If, therefore, you have in mind to show true loyalty to my master, let me know; but if not, let me know that, too. I can then proceed accordingly.”
50 Laban and his household said in reply: “This thing comes from the LORD; we can say nothing to you either for or against it.
Here is Rebekah, ready for you; take her with you, that she may become the wife of your master’s son, as the LORD has said.”
52 When Abraham’s servant heard their answer, he bowed to the ground before the LORD.
Then he brought out objects of silver and gold and articles of clothing and presented them to Rebekah; he also gave costly presents to her brother and mother.
54 After he and the men with him had eaten and drunk, they spent the night there. When they were up the next morning, he said, “Give me leave to return to my master.”
Her brother and mother replied, “Let the girl stay with us a short while, say ten days; after that she may go.”
56 But he said to them, “Do not detain me, now that the LORD has made my errand successful; let me go back to my master.”
They answered, “Let us call the girl and see what she herself has to say about it.”
58 So they called Rebekah and asked her, “Do you wish to go with this man?” She answered, “I do.”
At this they allowed their sister Rebekah and her nurse to take leave, along with Abraham’s servant and his men.
60 Invoking a blessing on Rebekah, they said: “Sister, may you grow into thousands of myriads; And may your descendants gain possession of the gates of their enemies!”
Then Rebekah and her maids started out; they mounted their camels and followed the man. So the servant took Rebekah and went on his way.
62 Meanwhile Isaac had gone from Beer-lahai-roi and was living in the region of the Negeb.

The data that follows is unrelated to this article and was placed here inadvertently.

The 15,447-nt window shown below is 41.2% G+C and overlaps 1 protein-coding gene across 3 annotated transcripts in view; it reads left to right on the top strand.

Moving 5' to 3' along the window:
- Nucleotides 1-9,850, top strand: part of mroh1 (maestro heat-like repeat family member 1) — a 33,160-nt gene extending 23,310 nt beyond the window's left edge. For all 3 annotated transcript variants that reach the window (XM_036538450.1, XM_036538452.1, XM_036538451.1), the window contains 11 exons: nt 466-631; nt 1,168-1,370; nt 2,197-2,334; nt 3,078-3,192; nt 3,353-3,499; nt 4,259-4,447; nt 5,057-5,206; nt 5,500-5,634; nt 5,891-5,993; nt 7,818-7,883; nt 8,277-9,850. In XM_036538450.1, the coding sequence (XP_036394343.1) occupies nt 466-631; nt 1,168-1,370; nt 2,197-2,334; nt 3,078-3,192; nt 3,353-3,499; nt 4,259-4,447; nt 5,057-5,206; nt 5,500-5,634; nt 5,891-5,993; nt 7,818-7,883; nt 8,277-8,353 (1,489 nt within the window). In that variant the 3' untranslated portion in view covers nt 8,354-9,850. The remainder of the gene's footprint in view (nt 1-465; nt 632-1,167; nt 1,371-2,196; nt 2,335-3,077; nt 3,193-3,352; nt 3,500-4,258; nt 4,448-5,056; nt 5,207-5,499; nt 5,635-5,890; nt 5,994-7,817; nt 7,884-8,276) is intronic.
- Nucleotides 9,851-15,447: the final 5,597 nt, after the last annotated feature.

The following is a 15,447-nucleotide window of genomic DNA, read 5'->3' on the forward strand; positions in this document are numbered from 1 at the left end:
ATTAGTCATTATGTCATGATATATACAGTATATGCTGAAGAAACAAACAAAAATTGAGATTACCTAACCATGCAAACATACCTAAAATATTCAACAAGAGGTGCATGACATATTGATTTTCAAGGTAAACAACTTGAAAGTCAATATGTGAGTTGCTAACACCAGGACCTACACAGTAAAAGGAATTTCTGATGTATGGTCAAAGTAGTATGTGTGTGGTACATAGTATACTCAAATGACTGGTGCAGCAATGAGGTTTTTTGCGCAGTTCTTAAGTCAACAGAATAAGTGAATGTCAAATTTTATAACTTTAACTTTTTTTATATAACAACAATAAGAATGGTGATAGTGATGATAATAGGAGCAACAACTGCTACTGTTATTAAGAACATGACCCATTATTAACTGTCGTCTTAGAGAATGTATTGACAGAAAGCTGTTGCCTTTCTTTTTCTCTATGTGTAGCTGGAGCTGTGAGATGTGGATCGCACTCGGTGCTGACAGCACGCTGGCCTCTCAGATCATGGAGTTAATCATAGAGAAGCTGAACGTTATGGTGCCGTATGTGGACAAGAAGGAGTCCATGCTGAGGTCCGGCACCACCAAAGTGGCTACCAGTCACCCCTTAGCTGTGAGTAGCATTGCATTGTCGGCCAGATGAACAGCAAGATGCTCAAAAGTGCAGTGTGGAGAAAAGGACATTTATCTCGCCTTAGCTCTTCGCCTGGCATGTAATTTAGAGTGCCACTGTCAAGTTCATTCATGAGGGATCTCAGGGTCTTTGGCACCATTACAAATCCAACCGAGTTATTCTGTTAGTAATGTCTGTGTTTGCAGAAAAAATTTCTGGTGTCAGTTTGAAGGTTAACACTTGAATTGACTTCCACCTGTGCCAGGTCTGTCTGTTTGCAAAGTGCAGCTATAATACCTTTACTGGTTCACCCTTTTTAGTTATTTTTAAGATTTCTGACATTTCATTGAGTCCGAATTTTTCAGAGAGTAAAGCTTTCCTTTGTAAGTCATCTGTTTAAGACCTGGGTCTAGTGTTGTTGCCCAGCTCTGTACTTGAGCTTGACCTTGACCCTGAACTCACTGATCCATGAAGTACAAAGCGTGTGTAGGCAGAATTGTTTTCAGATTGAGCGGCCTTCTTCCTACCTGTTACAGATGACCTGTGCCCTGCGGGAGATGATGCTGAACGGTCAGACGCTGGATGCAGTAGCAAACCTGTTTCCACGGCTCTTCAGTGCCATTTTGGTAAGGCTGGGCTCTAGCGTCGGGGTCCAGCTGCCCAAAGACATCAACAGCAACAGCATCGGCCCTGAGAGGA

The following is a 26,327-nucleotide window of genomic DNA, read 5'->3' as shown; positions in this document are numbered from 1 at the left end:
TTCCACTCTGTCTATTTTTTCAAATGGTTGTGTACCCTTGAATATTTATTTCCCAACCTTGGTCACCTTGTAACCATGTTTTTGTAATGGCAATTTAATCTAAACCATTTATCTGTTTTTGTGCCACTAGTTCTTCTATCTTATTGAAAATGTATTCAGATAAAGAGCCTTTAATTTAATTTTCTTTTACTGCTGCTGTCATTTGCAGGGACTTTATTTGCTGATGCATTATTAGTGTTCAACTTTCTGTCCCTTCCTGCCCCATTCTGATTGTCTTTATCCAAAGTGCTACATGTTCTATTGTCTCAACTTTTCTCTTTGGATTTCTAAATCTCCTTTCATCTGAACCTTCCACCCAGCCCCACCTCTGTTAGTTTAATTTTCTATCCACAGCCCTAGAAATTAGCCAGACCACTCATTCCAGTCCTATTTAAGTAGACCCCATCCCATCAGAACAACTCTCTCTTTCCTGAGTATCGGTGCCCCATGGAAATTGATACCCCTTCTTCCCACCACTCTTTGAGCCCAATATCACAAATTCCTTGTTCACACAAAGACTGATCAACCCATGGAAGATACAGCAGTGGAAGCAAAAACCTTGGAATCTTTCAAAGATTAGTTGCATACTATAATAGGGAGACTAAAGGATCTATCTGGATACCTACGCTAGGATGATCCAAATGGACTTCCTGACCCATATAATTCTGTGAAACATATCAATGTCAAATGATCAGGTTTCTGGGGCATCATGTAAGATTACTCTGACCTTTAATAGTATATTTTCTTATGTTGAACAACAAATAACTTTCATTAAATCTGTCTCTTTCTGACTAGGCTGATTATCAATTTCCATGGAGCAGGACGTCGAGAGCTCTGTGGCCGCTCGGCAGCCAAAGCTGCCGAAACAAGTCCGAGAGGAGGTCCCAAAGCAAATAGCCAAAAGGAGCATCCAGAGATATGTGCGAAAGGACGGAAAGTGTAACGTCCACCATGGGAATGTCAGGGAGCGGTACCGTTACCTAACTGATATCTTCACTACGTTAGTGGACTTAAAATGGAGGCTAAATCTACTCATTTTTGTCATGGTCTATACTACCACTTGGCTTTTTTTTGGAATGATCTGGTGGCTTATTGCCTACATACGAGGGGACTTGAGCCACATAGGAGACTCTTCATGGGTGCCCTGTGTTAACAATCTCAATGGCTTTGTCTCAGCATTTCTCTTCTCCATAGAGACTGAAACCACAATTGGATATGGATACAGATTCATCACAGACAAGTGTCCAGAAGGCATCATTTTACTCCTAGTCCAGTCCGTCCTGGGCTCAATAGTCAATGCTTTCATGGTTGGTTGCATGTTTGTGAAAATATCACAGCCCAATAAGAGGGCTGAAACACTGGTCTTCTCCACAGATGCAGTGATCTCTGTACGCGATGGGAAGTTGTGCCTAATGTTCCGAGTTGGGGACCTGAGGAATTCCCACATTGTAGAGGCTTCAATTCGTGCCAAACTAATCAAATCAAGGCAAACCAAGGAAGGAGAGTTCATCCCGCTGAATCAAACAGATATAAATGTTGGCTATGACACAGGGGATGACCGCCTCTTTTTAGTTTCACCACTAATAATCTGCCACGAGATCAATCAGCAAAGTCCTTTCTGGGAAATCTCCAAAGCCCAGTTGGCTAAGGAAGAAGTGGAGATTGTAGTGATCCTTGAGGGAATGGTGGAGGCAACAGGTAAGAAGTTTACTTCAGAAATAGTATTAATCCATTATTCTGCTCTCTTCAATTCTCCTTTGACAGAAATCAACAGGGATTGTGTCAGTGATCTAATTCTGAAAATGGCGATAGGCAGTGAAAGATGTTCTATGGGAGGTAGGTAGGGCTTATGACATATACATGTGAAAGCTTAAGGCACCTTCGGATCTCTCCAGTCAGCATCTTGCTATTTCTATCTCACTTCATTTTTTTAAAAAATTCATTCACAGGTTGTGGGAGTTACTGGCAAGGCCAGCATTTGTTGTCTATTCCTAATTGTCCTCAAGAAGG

4 One day toward evening he went out. . . in the field, and as he looked around, he noticed that camels were approaching.
64 Rebekah, too, was looking about, and when she saw him, she alighted from her camel
and asked the servant, “Who is the man out there, walking through the fields toward us?” “That is my master,” replied the servant. Then she covered herself with her veil.
66 The servant recounted to Isaac all the things he had done.
Then Isaac took Rebekah into his tent; he married her, and thus she became his wife. In his love for her Isaac found solace after the death of his mother Sarah.
1  Put your hand under my thigh: the symbolism of this act was apparently connected with the Hebrew concept of children issuing from their father’s “thigh” (⇒ Genesis 46:26; ⇒ Exodus 1:5). Perhaps the man who took such an oath was thought to bring the curse of sterility on himself if he did not fulfill his sworn promise. Jacob made Joseph swear in the same way (⇒ Genesis 47:29). In both these instances, the oath was taken to carry out the last request of a man upon his death.
2  Nahor: it is uncertain whether this is to be understood as the name of Abraham’s brother (⇒ Genesis 11:27), Rebekah’s grandfather (⇒ Genesis 24:15), or the city of the same name (as known from the Mari documents): Aram Naharaim, situated near Haran (⇒ Genesis 11:31) in northern Mesopotamia.
3  Let it turn out favorably for me: let me have a favorable omen; cf ⇒ Genesis 24:14.
4  He went out: the meaning of the Hebrew term that follows this is obscure.